No, no, NO! He was SITTING at his desk! Did someone have to pick him up and plonk him on his chair? Of course they didn't. So he wasn't sat at all; he did it all by himself. He was sitting at his desk. As the meercat would say - simples.
Am I the only person who hates this particular grammatical abuse, which seems to be here to stay? Or am I a pedant?
Thursday, 27 October 2011
He was sat at his desk...
Posted by Frances Garrood at 11:40
Labels: misuse of grammar
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Oh dear, I'm guilty of this one. Once it's pointed out to me, I see I'm wrong ... but I keep on doing it. I WILL try harder.ReplyDelete
I'm afraid I'm guilty too - I do try to correct myself, but occasionally a sat just slips out before I can stop it!ReplyDelete
I hate it too - no excuse for it in my book, so if you're a pedant, so am I. ♥ And don't get me started on your and you're, or there and their when it comes to the written word!ReplyDelete
I keep hearing this one these days and don't understand how it came about.ReplyDelete
People also keep saying, 'I was led (lead?) on the bed.'
Where does that come from?
I'm with Patsy and Teresa. I've become so used to seeing it that I have to be careful not to fall into the trap myself.ReplyDelete
Yes - you're a pedant but an absolutely correct pedant!!! I agree with you about things like that standing out- they irritate the hell out of me too!ReplyDelete
Support here from a fellow pedant. Sorry - it's unacceptable. Or is modern English becoming more sloppy?ReplyDelete
Patsy, and Teresa...what can I say?ReplyDelete
Good for you, Jinksy!
Joanna, I fear it's hear to stay, but I shall fight it to the death.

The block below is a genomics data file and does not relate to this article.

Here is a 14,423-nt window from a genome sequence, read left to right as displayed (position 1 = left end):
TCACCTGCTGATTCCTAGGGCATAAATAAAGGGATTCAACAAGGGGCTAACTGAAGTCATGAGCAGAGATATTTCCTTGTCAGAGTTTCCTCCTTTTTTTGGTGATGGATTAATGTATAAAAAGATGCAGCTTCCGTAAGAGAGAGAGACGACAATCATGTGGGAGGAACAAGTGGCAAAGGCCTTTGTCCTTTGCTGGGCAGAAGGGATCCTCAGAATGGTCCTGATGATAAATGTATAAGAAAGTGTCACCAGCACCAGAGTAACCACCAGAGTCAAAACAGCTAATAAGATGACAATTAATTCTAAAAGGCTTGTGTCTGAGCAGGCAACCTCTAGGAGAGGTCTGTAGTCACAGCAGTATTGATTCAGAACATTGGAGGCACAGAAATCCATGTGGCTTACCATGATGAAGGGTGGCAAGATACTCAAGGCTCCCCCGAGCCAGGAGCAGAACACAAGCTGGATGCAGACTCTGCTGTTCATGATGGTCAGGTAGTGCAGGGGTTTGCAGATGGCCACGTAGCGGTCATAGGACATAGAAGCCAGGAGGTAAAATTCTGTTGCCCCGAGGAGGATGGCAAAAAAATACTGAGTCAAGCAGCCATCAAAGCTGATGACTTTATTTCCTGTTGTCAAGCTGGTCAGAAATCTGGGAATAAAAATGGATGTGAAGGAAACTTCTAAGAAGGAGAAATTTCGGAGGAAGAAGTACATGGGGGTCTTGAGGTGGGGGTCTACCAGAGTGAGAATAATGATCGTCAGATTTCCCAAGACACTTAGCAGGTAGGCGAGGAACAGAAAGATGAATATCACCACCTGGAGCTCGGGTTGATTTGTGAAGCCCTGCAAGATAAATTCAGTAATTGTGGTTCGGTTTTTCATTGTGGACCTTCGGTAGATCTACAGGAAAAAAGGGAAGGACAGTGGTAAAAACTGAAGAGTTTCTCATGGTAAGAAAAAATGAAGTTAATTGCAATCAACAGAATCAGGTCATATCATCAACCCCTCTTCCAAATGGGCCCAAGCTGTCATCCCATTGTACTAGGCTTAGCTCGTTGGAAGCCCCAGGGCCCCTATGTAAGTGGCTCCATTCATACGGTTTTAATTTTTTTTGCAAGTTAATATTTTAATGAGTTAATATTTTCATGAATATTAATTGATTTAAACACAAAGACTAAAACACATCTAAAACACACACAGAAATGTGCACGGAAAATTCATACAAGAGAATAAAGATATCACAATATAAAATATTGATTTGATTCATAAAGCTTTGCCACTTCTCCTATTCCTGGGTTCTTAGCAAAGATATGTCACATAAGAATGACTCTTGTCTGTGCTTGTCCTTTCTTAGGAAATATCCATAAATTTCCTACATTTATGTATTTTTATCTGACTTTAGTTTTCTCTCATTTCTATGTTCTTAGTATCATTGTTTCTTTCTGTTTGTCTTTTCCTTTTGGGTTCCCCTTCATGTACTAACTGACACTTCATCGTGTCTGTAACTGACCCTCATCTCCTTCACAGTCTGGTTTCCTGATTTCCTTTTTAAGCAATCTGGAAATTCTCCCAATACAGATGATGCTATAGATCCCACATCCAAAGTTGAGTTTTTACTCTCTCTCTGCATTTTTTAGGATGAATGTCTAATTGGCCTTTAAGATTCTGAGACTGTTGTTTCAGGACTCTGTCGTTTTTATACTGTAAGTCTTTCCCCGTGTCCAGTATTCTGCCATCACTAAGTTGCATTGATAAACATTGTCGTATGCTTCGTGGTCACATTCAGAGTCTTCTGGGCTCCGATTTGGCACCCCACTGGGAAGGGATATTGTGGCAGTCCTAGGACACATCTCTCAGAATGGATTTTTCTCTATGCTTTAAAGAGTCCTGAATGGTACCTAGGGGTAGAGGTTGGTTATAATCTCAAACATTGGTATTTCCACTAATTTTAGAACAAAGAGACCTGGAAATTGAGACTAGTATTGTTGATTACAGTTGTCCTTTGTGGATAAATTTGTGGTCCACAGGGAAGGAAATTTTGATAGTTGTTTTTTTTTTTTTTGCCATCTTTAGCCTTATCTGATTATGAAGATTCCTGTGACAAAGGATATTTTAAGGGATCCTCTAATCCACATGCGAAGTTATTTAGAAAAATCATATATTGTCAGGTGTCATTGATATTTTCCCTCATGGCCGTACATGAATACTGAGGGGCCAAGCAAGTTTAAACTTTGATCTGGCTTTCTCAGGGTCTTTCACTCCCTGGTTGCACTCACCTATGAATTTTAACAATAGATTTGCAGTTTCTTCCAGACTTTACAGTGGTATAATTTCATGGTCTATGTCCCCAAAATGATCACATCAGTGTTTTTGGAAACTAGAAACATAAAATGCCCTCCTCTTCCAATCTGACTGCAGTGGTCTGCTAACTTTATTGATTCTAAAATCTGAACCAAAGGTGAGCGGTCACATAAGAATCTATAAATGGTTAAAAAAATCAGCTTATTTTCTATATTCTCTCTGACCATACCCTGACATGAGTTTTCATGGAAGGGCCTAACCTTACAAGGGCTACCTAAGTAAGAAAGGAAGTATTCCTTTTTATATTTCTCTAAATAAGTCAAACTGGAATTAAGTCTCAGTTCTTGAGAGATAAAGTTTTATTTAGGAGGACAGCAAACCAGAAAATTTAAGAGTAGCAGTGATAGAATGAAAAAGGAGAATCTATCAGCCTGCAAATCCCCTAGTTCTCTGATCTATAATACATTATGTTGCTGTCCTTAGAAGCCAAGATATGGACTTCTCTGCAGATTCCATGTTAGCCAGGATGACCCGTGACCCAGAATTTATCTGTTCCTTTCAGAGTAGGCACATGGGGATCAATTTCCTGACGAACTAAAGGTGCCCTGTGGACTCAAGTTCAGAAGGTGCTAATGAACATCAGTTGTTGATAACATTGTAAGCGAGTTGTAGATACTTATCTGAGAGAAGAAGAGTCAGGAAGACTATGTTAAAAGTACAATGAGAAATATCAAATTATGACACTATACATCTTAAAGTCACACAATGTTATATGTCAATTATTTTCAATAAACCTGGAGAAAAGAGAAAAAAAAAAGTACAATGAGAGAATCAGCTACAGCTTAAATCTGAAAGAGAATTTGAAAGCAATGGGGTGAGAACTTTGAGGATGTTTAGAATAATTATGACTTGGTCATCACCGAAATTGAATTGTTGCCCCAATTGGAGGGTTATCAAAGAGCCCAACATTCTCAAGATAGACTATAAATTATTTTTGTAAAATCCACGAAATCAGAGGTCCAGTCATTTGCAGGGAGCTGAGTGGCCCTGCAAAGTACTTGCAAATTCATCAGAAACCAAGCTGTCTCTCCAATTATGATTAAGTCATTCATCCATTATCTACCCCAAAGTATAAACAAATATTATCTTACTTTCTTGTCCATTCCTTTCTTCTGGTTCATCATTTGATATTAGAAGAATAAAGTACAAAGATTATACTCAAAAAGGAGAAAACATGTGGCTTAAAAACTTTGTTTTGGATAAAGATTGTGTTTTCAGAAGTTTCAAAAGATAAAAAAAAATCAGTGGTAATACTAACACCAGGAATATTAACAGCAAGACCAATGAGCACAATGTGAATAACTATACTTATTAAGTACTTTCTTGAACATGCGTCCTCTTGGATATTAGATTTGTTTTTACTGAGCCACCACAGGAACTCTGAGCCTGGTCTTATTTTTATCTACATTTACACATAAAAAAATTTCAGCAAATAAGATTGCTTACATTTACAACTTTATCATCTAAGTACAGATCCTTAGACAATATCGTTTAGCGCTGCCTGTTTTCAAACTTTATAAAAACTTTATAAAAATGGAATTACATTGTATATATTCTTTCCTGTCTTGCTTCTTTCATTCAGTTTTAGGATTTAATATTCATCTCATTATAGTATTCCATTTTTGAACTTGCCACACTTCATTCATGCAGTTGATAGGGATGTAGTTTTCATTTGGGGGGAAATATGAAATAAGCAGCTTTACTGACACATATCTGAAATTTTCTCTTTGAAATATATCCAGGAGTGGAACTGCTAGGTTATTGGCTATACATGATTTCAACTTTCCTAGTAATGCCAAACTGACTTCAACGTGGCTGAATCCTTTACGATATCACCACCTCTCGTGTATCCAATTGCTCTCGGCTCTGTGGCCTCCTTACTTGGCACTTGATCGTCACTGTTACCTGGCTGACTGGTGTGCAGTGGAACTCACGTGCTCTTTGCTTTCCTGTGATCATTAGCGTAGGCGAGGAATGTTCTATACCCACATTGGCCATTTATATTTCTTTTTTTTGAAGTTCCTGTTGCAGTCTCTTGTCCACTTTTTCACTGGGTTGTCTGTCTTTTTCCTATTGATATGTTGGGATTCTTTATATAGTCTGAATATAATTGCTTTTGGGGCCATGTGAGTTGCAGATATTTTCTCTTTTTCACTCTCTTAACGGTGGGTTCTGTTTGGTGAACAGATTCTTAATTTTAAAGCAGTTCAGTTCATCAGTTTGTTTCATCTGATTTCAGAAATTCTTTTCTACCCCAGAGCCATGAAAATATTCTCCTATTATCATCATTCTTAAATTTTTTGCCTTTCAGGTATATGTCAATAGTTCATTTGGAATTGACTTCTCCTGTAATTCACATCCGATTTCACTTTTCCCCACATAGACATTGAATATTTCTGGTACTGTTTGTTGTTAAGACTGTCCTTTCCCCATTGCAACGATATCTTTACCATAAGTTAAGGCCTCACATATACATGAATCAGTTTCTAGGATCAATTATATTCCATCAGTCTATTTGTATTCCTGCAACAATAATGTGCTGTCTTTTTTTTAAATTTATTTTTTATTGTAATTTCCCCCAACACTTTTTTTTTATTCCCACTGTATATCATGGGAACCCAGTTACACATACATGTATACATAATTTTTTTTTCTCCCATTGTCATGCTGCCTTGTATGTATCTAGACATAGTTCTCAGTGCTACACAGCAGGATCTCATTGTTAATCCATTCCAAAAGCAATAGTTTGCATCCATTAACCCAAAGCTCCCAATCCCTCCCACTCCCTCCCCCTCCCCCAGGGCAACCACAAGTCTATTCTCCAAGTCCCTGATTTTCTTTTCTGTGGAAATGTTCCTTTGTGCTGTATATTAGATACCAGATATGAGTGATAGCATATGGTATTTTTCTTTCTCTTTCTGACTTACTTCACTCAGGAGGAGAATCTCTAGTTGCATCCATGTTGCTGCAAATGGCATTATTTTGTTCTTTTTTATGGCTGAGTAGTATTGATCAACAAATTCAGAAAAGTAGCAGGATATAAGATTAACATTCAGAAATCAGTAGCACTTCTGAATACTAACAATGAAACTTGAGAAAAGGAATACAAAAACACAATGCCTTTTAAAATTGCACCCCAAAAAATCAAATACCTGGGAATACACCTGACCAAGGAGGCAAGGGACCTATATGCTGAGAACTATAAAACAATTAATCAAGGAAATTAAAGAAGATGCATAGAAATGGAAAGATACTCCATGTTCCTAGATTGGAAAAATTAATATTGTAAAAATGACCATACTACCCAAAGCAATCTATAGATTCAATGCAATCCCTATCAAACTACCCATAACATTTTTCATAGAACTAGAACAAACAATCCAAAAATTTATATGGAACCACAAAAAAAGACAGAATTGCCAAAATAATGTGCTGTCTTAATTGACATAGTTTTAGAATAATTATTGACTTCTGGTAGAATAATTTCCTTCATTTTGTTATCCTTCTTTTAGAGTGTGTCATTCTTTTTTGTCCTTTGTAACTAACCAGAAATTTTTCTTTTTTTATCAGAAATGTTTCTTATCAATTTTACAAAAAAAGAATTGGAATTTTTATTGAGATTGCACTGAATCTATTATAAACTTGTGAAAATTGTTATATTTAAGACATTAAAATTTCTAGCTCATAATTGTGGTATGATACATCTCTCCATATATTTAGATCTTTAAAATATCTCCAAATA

Ts ts, Keith.
Pat and Author Doc - pedants unite! But what is far worse is the "I went, like..." for "I said". Where on earth did that come from?
Guilty, though I reckon I can claim some kind of immunity, since I usually write in character. But I'm smart enough to know the difference, so I'm casting my vote to the pedants.ReplyDelete
Mmmm, my big and readily admitted problem is with to and too - always has been and always will be (I think).ReplyDelete
No excuses, Valance.ReplyDelete
Anna, at least you can't hear the difference between to and too!
I am the pedant of pedants. Not only when it comes to correct spelling and grammar, but also in putting magazines on the coffee table at right angles and so on. My sister and my main squeeze love disturbing my order when they are at my place, you should hear him giggling in the bathroom when he turns the tooth paste the wrong way round in the cabinet...ReplyDelete
Oh, by the way, I think last time I looked, your blog had 48 or 49 followers. Congratulations to having 50!
I always correct it when I see it in a student's work, but it's so common these days, and they're always really surprised that I think it's wrong!ReplyDelete
Yes, I agree with you, Frances! I haven't been aware of it here in this part of Scotland yet, but I've heard it on TV. It seems to be one of these grammatical changes that is creeping in, but I always thought it was mainly a part of local dialect in some areas.ReplyDelete
Librarian, I would expect nothing less of you.ReplyDelete
You too, Fran!
And you, Rosemary!
Don't like it,try not to use it, but may have done in the past. Sorry.ReplyDelete
That's all right, Colette. At least you apologised.ReplyDelete
That would be a meerkat who lives in a zoo in Eng-e-land? At home in South Africa our simple doesn't have another s on it. ;~)ReplyDelete
I hate the expression too. I try not to keep hating ungrammatical expressions, though, since if I do, I tend to go round the whole day in a temper! :)ReplyDelete
Hi, Elephnt's Eye. The meerkat is a reference to a very successful TV advertisement over here. "Simples" is meerkat-speak (we don't usualy have the extra s either)!ReplyDelete
Thank you for the kind comments, Better is Possible. As to that particular grammatical error, count yourselves lucky if you don't have it - it's endemic over here!
You don't have to hate, Jenny. Strong disapproval will do nicely!